25 Heart Healthy Meals, Snacks, and Desserts
Enjoying wholesome and nutritious meals that are good for your cardiovascular system shouldn’t be hard or bland or boring. In fact, some of the most flavorful ingredients are the best for your heart health, and you’ll find many of them in these dishes!
Disclosure: This was a sponsored post written by me on behalf of The Heart Truth® several years back. All opinions are 100% mine.
February might have most people thinking about their making hearts happy for Valentine’s Day. But since it is American Heart Month, make sure you think about the heart health of everyone you love – your partner, your children, your mom and dad, your friends and other loved ones.
Give a gift from the heart by doing something good for their health and yours. Cook your mom one of these heart healthy meals from the recipes listed above. Go for a long walk with your sister. Make plans to join a gym or exercise class with some friends. Get your kids in the kitchen to cook heart healthy recipes. And if you just can’t resist candy, treat yourself to a small bit of good quality dark chocolate.
I hope this gives you inspiration and motivation to take charge of your heart health.
Every February during American Heart Month, I am reminded of the importance of cardiac health, but honestly, it is something on my mind on a daily basis. That is why I partnered with the National Heart, Lung, and Blood Institute’s (NHLBI) The Heart Truth program to help raise awareness of the prevalence of heart disease amongst women. We’re also sharing what you can do to reduce your risk factors for heart disease.
I will share my personal story and advice from the heart, along with some recipe ideas for a heart-healthy diet.
Heart Healthy is Important for Everyone
I remember that morning at work. I was away from my desk and cell phone for a while. When I saw multiple missed calls and a voicemail from my dad’s wife, I knew something was wrong. My dad had a heart attack. He nearly died. He was 49.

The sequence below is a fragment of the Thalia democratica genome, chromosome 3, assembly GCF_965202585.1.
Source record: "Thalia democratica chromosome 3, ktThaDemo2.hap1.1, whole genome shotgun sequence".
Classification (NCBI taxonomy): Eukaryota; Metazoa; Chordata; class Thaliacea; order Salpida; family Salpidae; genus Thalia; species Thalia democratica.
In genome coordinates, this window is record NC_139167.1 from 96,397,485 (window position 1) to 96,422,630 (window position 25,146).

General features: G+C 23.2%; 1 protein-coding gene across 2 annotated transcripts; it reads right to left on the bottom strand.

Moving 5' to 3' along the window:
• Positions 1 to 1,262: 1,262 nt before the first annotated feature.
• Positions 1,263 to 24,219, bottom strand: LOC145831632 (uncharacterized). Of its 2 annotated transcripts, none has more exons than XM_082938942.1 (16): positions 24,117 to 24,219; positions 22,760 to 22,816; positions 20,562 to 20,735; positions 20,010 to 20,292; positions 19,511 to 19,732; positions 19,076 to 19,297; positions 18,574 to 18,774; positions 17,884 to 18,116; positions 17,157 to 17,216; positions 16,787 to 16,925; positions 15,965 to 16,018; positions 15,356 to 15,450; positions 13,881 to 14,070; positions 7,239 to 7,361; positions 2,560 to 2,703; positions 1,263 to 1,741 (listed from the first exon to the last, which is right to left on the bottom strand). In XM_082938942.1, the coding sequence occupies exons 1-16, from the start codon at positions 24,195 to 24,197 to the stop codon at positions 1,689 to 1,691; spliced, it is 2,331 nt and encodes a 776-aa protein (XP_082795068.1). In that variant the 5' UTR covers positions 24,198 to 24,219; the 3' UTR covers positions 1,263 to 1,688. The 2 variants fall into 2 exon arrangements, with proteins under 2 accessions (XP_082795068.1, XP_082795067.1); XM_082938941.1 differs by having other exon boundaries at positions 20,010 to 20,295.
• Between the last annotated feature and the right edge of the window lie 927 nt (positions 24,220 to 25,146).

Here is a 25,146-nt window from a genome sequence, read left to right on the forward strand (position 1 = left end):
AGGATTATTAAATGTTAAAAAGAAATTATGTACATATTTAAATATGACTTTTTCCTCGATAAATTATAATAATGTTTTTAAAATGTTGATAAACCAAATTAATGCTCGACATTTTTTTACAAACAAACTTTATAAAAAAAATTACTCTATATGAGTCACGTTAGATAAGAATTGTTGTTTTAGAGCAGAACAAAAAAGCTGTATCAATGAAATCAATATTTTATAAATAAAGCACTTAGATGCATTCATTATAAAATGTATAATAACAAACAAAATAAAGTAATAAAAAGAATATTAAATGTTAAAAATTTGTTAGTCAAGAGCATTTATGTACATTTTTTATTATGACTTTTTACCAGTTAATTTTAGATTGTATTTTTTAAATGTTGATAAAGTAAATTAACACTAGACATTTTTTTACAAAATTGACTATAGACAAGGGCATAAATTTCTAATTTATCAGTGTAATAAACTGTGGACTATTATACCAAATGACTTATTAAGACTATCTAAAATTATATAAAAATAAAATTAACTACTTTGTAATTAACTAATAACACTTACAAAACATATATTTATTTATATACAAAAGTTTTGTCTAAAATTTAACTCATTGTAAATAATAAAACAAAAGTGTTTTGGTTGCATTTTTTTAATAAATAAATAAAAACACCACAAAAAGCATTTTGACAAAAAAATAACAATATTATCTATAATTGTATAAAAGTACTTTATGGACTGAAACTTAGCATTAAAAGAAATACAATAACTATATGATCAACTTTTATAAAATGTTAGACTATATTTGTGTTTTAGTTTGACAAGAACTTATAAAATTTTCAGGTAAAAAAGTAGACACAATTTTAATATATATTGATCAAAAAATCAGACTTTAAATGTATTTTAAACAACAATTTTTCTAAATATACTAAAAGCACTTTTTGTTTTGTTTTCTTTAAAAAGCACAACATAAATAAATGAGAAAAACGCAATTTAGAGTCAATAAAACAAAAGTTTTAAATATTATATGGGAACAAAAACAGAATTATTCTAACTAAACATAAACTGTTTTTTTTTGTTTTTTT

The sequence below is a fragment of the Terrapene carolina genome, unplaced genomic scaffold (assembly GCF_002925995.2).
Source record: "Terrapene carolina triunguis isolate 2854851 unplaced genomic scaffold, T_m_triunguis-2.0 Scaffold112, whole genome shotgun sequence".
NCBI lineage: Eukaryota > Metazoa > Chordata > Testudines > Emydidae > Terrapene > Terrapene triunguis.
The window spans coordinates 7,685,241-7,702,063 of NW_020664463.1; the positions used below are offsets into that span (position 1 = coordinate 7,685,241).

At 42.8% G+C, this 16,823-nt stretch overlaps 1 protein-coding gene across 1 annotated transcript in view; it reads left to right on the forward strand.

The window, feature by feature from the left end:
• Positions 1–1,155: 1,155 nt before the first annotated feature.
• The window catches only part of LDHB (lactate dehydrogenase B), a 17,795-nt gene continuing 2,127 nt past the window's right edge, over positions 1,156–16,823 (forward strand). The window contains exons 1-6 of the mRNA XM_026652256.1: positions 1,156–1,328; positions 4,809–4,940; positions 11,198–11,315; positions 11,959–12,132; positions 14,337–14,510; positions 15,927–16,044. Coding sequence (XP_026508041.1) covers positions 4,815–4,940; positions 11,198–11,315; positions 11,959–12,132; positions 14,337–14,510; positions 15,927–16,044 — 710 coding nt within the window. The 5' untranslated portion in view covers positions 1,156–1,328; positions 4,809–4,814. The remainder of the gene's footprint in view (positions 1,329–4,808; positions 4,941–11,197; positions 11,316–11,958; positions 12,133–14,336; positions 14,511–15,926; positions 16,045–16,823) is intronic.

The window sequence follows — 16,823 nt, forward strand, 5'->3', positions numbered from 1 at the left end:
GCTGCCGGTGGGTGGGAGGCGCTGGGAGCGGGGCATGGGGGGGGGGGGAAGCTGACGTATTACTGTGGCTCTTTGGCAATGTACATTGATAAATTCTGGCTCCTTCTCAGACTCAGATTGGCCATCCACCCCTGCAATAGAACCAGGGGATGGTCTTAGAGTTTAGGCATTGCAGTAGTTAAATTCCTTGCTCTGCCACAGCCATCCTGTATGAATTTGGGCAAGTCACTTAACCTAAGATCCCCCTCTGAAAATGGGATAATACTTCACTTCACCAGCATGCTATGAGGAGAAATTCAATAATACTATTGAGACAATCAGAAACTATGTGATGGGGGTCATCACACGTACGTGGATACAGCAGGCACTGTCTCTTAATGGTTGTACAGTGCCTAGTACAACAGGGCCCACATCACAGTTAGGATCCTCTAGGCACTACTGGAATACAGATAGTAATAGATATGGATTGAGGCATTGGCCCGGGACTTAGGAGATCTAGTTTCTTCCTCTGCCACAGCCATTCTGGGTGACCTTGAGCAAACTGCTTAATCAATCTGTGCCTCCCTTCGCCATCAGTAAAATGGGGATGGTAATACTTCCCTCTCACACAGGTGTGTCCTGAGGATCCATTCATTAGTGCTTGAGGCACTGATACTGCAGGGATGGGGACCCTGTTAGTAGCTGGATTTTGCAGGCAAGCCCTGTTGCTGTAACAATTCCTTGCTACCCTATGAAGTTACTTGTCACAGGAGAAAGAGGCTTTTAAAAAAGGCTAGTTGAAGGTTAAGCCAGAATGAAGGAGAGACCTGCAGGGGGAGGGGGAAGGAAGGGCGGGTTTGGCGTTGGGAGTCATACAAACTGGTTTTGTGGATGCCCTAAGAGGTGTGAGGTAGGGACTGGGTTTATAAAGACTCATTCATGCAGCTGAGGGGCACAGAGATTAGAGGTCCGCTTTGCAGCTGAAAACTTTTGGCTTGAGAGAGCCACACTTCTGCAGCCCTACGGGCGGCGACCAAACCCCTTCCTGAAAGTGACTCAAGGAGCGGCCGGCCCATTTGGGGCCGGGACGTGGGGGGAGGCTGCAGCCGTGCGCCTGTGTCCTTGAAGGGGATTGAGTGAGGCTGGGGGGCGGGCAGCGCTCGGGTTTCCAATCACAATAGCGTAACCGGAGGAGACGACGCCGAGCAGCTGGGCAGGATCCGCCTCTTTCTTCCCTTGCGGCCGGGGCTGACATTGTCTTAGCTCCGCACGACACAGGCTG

That was 2004, and luckily he is still with us today. But shortly after his heart attack, I had another shock. When updating my family history with my doctor, she recommended I have my cholesterol checked.
The results came back and it was over 250. I was 25 years old, ate a fairly healthy diet, and worked out regularly. Truly, I did not look like someone who would have one of the risk factors for heart disease.
I blamed it on the fact that I had just spent two months in Europe for work, and definitely enjoyed my share of pastries and gelato and other indulgences. While there, I was not working out as much as I usually had, and had gained a few pounds.
So I cleaned up my diet, started getting more physical activity again, lost weight, and two months later, my cholesterol had not changed. So yes, other than while pregnant and nursing, I have been on cholesterol medication since I was in my mid-twenties.
Genetics may not be on my side, but there are things I can do to control my other risk factors. And since this disease, and especially awareness of risk factors and steps to lead a heart-healthy life, is near and dear to MY heart (literally and figuratively), I have been taking these actions ever since. This is particularly true since heart disease is the #1 killer of women in the United States.